- Sindhu suffered a stress fracture during her final gold medal bout at the Commonwealth Games.
- The 27-year-old from Hyderabad said the mental health of sportspersons is being ignored.
- Sindhu was part of a panel discussion in Mumbai about Mental Health.
PV Sindhu is hopeful of making a comeback at the World Tour Finals. which are scheduled in Guangzhou, China from December 14 to 18.
"To take it (break) positively, I think this is the only time I would get a break because next year is going to be a hectic one with tournaments lined up one after another," Sindhu, who is the ambassador of the Brave together campaign, told PTI.
"But on the negative side, I would say it's unfortunate that I am taking a break. But it's important because you have to take care of your body and make sure you're completely fit and fine, you will have to maintain yourself to cope with that level of play."
"It's important to recover soon and address it in a way that you are, stronger than ever. It's getting better and hopefully, I'll be starting in December."
Sindhu will miss the next two BWF World Tour Super 750 events -- Denmark Open (Oct 18-23) and the French Open (Oct 25 to 30) this month.
Asked if that's the target now, Sindhu said: "Yeah. I am not playing Denmark and Paris. But hopefully, I mean, if I'm there then definitely yeah..."
Sindhu was part of a panel discussion in Mumbai on 'Bridging Gaps In Mental Health By Making Support Accessible', launched by Maybelline New York in partnership with NGO Sangath.
The 27-year-old from Hyderabad said the mental health of sportspersons is being ignored and it is important to talk about it.
"Everybody feels it, there are phases where, you know, you play matches and you lose and you feel sad about it and you don't know what to do about it," she said.
"It is okay at times, to feel upset, it is okay that you're feeling depressed. I mean few people take a step back thinking that there's something wrong with it. But there is nothing wrong.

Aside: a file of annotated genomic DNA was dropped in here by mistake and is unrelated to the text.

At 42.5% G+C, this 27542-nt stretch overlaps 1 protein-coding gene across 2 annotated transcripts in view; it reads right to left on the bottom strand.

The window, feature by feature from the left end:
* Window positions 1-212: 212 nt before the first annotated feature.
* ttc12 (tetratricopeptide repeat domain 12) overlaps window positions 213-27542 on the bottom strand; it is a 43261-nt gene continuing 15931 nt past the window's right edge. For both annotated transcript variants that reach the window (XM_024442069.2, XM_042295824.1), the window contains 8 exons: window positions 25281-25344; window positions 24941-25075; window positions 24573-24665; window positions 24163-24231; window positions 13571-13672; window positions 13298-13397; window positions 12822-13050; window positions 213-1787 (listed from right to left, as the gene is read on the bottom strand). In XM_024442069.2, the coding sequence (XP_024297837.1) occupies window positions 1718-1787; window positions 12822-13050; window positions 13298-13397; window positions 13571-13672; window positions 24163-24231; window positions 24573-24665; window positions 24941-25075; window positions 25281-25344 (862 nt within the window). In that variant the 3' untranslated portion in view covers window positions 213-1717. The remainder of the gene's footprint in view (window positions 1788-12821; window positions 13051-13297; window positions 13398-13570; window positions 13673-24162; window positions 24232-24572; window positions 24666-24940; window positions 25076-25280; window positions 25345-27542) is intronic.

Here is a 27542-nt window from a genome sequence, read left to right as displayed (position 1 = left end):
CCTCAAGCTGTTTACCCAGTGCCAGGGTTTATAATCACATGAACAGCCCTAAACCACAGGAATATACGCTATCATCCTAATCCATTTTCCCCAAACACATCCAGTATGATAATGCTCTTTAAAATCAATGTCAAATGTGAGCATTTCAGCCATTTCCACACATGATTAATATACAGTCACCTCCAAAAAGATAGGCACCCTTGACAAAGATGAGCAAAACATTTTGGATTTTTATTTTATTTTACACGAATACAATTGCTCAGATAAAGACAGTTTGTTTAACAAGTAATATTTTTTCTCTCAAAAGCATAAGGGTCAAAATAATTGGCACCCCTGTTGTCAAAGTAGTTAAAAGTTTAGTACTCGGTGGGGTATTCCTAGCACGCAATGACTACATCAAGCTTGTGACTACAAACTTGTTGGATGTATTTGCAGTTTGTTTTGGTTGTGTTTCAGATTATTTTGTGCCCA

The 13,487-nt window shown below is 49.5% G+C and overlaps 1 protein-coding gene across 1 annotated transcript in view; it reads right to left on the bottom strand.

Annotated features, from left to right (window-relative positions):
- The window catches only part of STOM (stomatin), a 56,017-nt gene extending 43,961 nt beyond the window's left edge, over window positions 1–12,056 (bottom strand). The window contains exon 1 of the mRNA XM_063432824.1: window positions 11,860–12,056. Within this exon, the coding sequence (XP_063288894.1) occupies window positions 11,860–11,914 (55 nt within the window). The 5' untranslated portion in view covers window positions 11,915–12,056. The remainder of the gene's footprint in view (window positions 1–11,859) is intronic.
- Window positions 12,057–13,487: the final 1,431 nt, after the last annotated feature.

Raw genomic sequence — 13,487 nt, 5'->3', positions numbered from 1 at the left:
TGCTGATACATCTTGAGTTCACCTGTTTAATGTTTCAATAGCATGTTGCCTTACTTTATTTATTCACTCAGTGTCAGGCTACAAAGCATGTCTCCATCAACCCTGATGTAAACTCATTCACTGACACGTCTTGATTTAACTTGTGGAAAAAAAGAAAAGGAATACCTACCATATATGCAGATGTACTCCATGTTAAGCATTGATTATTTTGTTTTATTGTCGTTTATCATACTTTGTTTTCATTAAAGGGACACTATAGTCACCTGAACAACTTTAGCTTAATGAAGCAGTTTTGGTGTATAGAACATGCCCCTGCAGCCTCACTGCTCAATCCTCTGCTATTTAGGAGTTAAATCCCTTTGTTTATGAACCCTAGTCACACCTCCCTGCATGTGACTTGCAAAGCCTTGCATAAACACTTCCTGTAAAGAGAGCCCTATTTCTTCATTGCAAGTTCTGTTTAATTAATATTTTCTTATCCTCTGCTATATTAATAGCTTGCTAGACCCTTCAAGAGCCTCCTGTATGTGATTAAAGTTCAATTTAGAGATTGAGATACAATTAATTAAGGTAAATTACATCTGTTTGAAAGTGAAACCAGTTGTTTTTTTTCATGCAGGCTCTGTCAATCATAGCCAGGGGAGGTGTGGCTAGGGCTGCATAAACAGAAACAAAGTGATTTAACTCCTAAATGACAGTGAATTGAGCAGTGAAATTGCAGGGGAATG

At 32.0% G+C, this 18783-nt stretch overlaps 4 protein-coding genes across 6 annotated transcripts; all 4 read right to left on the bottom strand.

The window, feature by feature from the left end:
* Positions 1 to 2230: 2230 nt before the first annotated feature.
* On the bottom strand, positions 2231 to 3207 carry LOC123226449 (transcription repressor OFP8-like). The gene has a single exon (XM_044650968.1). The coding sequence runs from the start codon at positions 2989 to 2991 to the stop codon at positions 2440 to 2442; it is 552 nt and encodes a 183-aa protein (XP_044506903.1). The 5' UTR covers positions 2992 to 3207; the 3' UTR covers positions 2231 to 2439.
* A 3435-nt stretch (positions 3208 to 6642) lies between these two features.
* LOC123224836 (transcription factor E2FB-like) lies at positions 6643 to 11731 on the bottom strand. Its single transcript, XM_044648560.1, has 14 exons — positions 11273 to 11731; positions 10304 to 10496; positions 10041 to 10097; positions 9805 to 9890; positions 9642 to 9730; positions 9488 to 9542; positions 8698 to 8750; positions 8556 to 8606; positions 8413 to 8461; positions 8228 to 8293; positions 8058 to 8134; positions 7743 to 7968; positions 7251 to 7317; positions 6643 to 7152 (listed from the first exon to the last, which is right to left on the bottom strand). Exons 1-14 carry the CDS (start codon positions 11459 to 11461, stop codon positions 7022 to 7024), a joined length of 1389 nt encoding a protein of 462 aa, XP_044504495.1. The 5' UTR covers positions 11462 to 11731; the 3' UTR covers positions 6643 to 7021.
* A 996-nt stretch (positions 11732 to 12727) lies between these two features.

"It shows that people who are playing, are not super strong." Former India skipper Virat Kohli, four-time grand slam winner Naomi Osaka of Japan and decorated gymnast Simon Biles from the USA are some of the star athletes who have been candid about their struggles with mental health.
"This kind of talk (about mental health) is important. So when Simon Biles or (Noami) Osaka or Virat (Kohli) talks about it, it is okay because that is how they feel right? It's something personal and also about mental health which is being ignored."
"In pursuit of success, happiness, and fame, we often think talking of mental health will be frowned upon or will slow us down. Therefore, talking about mental health is still taboo and pushes a lot of struggling people behind the curtains. It is very important for every individual to get the help they need without being shamed for it."
Asked if she has ever reached a breaking point in her career, Sindhu said: "Everybody has a low point, where you lose and you think why did I lose but I think at the end of the day, you win some and you lose. It's very important to bounce back stronger. When I lose, maybe I'm sad but I just try to let go of what has happened and focus on the next one. I go back and learn from my mistakes and I make sure I don't repeat those mistakes again."
"But I really haven't felt like that, luckily, because people around me, they always motivated me and kept me in the space of positivity," she signed off.
Sindhu suffered a stress fracture during her final gold medal bout at the Commonwealth Games in August.